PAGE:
Seminole Voice | Jan. 24, 2014 | Page 3 Friday, Jan. 24, 2014 Volume 24, Issue 4 PHONE: 407-563-7000 FAX: 407-563-7099 SEMINOLEVOICE.COM Orlando, FL 32835-5705 PUBLISHER Tracy Craft 407.515.2605 TCraft@TurnstileMediaGroup.com MANAGING EDITOR Isaac Babcock 407.563.7023 IBabcock@TurnstileMediaGroup.com ASSOCIATE EDITOR Sarah Wilson 407.563.7026 SWilson@TurnstileMediaGroup.com DESIGNER Tom Miller 407.563.7032 TMiller@TurnstileMediaGroup.com STAFF WRITERS Brittni Larson Megan Stokes Tim Freed Allison Olcsvay Kristy Vickery COLUMNISTS Janet Foley firstname.lastname@example.org Sandi Vidal Sandi@ChristianHelp.org Tom Carey SundewGardens@gmail.com Karen Phillips KarenMPhillips@bellsouth.net Josh Garrick JoshGarrick9@gmail.com ADVERTISING SALES Linda Stern 407.376.2434 LStern@TurnstileMediaGroup.com LEGAL NOTICE ADVERTISING Ashley McBride 407.286.0807 Legal@FLALegals.com SUBSCRIPTIONS/CIRCULATION Luana Baez 407.563.7013 LBaez@TurnstileMediaGroup.com MEMBER OF: Florida Press Association Oviedo-Winter Springs Regional Chamber of Commerce TURNSTILE MEDIA GROUP CHAIRMAN Rance Crain PRESIDENT/CEO Francis X. Farrell VICE PRESIDENTS Patti Green & Jeff Babineau USPS #008-093 Periodicals postage is paid at Oviedo, Fla. POSTMASTER: Send address changes to: Seminole Voice, 1500 Park Center Drive Orlando, FL 32835 Publisher reserves right to edit or refuse all advertisements, announcements, articles and/or letters to the editor. Submission does not guarantee publication. Columnists opinions are made independently of the newspaper. All rights reserved. Seminole Voice 2014 One Senior Place ... See our full Calendar of Events at OneSeniorPlace.com407.949.6733715 Douglas Avenue Altamonte Springs, FL 32714M-F 8:30am 5pmMONDAY, JANUARY 27 Senior Club Sponsored by Family Physicians Group Every Monday, 10am 12pm January 27th Casino Day The Real Estate Specialists are IN! 10am-1pm Presented by EXIT Real Estate Results By Appointment Only 407.949.6714 TUESDAY, JANUARY 28 Truth about Medicaid Planning 9:30am-12pm By The Law Ofces of Hoyt & Bryan RSVP 407.977.8080 Truth about Estate Planning 2pm-4pm By The Law Ofces of Hoyt & Bryan RSVP 407.977.8080 WEDNESDAY, JANUARY 29 Is It Wax or Is It My Hearing? 3pm-4:30pm Presented by Harmony Hearing Centers of America RSVP 407.949.6737 THURSDAY, JANUARY 30 Matter of Balance 2:30pm-4:30pm By VITAS Innovative Hospice Care RSVP 407.599.2522 Daughters Missing Mothers 6pm-7:30pm (also Feb 6th, 13th, 20th, 27th) By VITAS Innovative Hospice Care RSVP 407.691.4548 The Real Estate Specialists are IN! 9am-12pm By EXIT Real Estate Results FRIDAY, JANUARY 31 Super Bowl Bingo 1pm-3pm Hosted by VITAS Innovative Hospice Care RSVP 407.599.2522Calendar of Events January 2014 Winter ParkDISTRESS SALE 875 Clark Street,Suite A Oviedo, FL 32765 www.OviedoVision.com 407.366.7655 Fashion Frames Custom Contact Fittings Eye Exams for All Ages Designer & Rx Sunglasses Treatment of Red Eyes In-House Optical Lab Surgery Co-Management Dr. Gary D. McDonald and Dr. Jason R. Wallace Optometric PhysiciansTime for your health eye exam! FAMILY CALENDAR Calendar FEB. 3 The Geneva Citizens Association s an nual meeting and election of ofcers will be held at 7 p.m. on Monday Feb. 3 at the Geneva Community Center. Chuck Wilder, Esq. will be our guest speaker. He is an advocate on Second Amendment issues and would like to share information on the benets of gun trusts as well as to answer your questions on rearms law. At the rear of the room, we will again have our mini-indoor Farmers Market featuring homegrown produce (tomatoes, peppers, lettuce, herbs etc.) from Brauns Geneva Rest Haven Farms. Trish Deer will have a table offering many varieties of Geneva honey, along with a selection of her de licious and healthy home-baked breads. JAN. 24 On the fourth Friday of each month, mul tiple venues in Sanfords downtown his toric district host the Sanford Art Walk, showcasing local talent along with oppor tunities to meet visiting artists. The event is free and runs from 6 to 9 p.m. Jan. 24. Visit www.sanfordartwalk.com for a venue map. This months participating venues are Boxelder at Interiors by Law rence David, Framing 508 Gallery of Art, Gallery on First, Historic Sanford Welcome Center, Hyder Gallery Center for Fine Art, and Jeanine Taylor Folk Art. All venues are within walking distance of one another and will be open late for patrons to stroll the downtown district and enjoy art and refreshments. JAN. 25 St. Lukes Concert Series continues with America, the Beautiful, an open dress rehearsal on Jan. 24 and the full-blown show Jan. 25. Its free, and its all inside the beautiful St. Lukes Lutheran Church at 2021 W. State Road 426 in Oviedo. It starts at 7 p.m. both nights, featuring the Orlando Concert Band. Visit stlukes-ovie do.org/concert-series or call 407-3653408 for more information. Its the sixth annual Pookies Rescue Fest from 10 a.m. to 4 p.m. Jan. 25 at Lake Lily in Maitland. More than 100 rescue organizations and vendors will be there to help you adopt a pet or buy pet products. Groovy rafe prizes will be awarded. Visit pookiesrescuefest.com for more information. The Seminole County Natural Lands and Central Florida CISMA are sponsoring the fourth annual Air Potato Mega Raid from 9:30 to 11:30 a.m. Jan. 25. Join SCNL at various natural lands locations to help with the removal of the exotic species. Call Elizabeth Stephens at 407-665-2457 or email email@example.com for more information. Notes Like playing basketball? The Winter Springs Basketball League has started registration for its spring 2014 basketball league. The league will play their games on Saturday mornings at Winter Springs High School, Indian Trails Middle School and UCF. The season starts March 8 and will consist of eight games guaranteed, possibly more with the playoffs. The cost to register is $115 for Winter Springs residents and $125 for non-residents. There is a $10 discount for additional siblings. There will be a site registration at Central Winds Park on Feb. 15 from 9 a.m. to 1 p.m. For online regis tration and more information, please visit WSBL.com Help students achieve In an effort to increase the number of GED (General Equivalency Degree) students it is able to effectively serve, the Adult Lit eracy League (ALL) has established the GED Lab 2014, coinciding with the insti tution of the new 2014 National GED Pro gram. Following a pilot program in 2013, ALL decided to launch the Lab and has turned to crowd funding on Indiegogo. com to assure the program can continue throughout the year and beyond. Visit indiegogo.com/projects/ged-lab-2014 to donate. Its time for the Cops and Cars for Kids event at the Oviedo Mall. Its from 10 a.m. to 4 p.m. on Saturday Jan. 25, featuring more than 200 vehicles including police helicopters and siege vehicles. DJ J.R. Goodman will be playing. Go to copsand carsforkids.com for more information. JAN. 31 Its an evening with Fernando Varela from Americas Got Talent s eighth season. Hell be in concert at Trinity Preparatory School Auditorium at 8 p.m. Jan. 31. For more information and tickets, visit fernandovarela.com/tour ST. LUKES CONCERT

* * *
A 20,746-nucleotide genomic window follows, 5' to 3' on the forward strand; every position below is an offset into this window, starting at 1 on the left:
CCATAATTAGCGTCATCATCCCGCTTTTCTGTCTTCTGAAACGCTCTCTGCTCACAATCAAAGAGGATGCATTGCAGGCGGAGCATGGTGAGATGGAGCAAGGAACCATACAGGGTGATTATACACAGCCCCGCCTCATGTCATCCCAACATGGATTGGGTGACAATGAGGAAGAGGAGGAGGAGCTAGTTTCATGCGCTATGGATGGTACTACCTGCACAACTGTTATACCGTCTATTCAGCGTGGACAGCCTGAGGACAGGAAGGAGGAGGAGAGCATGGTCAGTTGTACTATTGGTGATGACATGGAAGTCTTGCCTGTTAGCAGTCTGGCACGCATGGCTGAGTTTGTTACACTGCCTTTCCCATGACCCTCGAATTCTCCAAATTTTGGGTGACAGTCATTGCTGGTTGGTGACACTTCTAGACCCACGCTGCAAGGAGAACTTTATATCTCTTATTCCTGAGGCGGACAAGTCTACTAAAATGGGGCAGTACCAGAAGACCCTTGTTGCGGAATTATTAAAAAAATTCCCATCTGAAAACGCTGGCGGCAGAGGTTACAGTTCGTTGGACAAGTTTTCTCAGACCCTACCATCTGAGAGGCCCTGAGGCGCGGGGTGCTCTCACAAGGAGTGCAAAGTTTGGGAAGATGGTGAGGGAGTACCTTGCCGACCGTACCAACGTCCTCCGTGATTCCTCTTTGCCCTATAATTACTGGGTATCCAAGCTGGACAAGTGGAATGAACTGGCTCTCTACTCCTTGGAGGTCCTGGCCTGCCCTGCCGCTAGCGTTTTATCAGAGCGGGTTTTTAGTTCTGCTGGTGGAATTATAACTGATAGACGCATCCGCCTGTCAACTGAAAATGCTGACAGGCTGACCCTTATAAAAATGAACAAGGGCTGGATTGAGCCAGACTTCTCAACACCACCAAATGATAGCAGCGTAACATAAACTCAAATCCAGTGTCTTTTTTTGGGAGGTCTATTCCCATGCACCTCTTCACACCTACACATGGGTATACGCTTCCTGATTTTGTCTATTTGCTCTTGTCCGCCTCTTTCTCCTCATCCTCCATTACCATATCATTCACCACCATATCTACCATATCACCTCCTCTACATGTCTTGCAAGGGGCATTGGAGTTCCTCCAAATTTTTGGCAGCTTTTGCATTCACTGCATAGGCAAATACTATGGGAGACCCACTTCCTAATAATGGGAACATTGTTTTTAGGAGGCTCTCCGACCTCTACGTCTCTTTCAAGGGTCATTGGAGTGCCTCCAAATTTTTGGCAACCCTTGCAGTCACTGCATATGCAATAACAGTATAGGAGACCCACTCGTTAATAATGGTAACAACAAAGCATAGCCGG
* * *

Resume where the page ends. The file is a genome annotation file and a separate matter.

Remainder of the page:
Page 4 | Jan. 24, 2014 | Seminole Voice IN T ERES T S THIS WEEK IN HUMAN HISTORY And the dancers connect with the mu sic in a special way. Partners seem to an ticipate the dramatic parts, doing a kick while the other improvises a spin when a ized rippling into the crowd through their dance moves. Improvisation and dancing in the music thats where the artistry comes in, said Joel Green, a national award winning swing You come to know the music, to know up and give you the opportunity to let the music move you, said dancer Tori Cushing. Cushing is the president, and Green is the dance instructor, for the Swing Knights lessons every Monday where Green gives of instruction, and throws a dance every Friday night to show off their steps and let loose. Swing Knights. The lessons have mostly nior couples. At the dances its split down the middle with students and non-students from people who were around when swing dancing was in its prime. Theres a mem ing said shes watched overcome physical challenges to get into the swing. As gener swing danc ing is kind of getting further and further from the day it was created, and so we like to have that different range of ages, to kind of gaps, the two gener us and the original swing dancers, Cushing said. Swing dance originated in Har the love of all demographics of people. While segregation was the norm then, at would swing together. It was said people color of their skin. And the Swing Knights want to keep the music, the fashion, and the way two strangers can share in a song and dance and at the end feel like friends. Cushing said its an opportunity to have a simple, harmless human physical connection, a rare way to connect on a deeper level in our digital age. At lessons, they switch partners every couple minutes, everyone of the fun. Sometimes, when two dancers really hit it off, or they dance together of ten, it feels like theyre speaking the same When Im having a really good dance, nothing else really matters, said Arthur Johnson, a UCF student and Swing and your partner connecting. When Green and Cushing dance perienced dancers. Theres an effort less push and pull as Cushing swings in and out, and the pairs steps look like theyre done on air theyre so light ways seeming to know what the other improvised swing dance. That connection and fun is what keeps the Swing Knights dancing until 10 a.m. the next day from New Years Eve, and has many of the mem end, where theyll leave with hundreds of new friends, dancer Andrew Sievert said. Most hang out with other dancers almost exclusively, and the Swing Knights have weekly game nights. Sievert has offers to visit people all over the world to dance, and hes only met them for a weekend. Swing dancing inspires instant, deep friendships, he said. These people, youve never met them Getting into the swing of it BRITTNI LARSON The Voice PHOTO BY SARAH WILSON THE VOICE The Swing Knights practice weekly on and around UCFs main campus. K4 12th grade Oviedo Campus 407-971-2221.MA.e Master's Academy, a community Christian school, admits students of any race, color and national ethnic origin. Thank you for voting TMA Best Private School! The dance group the Swing Knights takes new dancers rfntb r f ntb tf f r rf f rf f f f f f rf rf fr f f rf btr btr